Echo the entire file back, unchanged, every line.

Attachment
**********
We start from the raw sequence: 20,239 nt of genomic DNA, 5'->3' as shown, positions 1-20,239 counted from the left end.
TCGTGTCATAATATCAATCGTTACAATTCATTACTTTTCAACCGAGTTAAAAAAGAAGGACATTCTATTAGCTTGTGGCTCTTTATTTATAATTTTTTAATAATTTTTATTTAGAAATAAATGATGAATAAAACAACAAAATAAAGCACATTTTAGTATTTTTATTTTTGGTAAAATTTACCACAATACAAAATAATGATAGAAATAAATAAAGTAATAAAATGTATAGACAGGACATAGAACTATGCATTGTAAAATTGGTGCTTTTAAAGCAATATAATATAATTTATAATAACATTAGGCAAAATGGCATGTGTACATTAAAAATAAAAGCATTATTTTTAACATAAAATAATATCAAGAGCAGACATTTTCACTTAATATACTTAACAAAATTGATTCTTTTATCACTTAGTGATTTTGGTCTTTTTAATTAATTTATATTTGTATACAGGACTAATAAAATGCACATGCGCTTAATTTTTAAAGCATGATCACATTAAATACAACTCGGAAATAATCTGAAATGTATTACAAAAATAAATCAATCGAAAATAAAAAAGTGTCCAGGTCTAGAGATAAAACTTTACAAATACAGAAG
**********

We start from the raw sequence: 20,239 nt of genomic DNA, 5'->3' as shown, positions 1-20,239 counted from the left end.
TCGTGTCATAATATCAATCGTTACAATTCATTACTTTTCAACCGAGTTAAAAAAGAAGGACATTCTATTAGCTTGTGGCTCTTTATTTATAATTTTTTAATAATTTTTATTTAGAAATAAATGATGAATAAAACAACAAAATAAAGCACATTTTAGTATTTTTATTTTTGGTAAAATTTACCACAATACAAAATAATGATAGAAATAAATAAAGTAATAAAATGTATAGACAGGACATAGAACTATGCATTGTAAAATTGGTGCTTTTAAAGCAATATAATATAATTTATAATAACATTAGGCAAAATGGCATGTGTACATTAAAAATAAAAGCATTATTTTTAACATAAAATAATATCAAGAGCAGACATTTTCACTTAATATACTTAACAAAATTGATTCTTTTATCACTTAGTGATTTTGGTCTTTTTAATTAATTTATATTTGTATACAGGACTAATAAAATGCACATGCGCTTAATTTTTAAAGCATGATCACATTAAATACAACTCGGAAATAATCTGAAATGTATTACAAAAATAAATCAATCGAAAATAAAAAAGTGTCCAGGTCTAGAGATAAAACTTTACAAATACAGAAG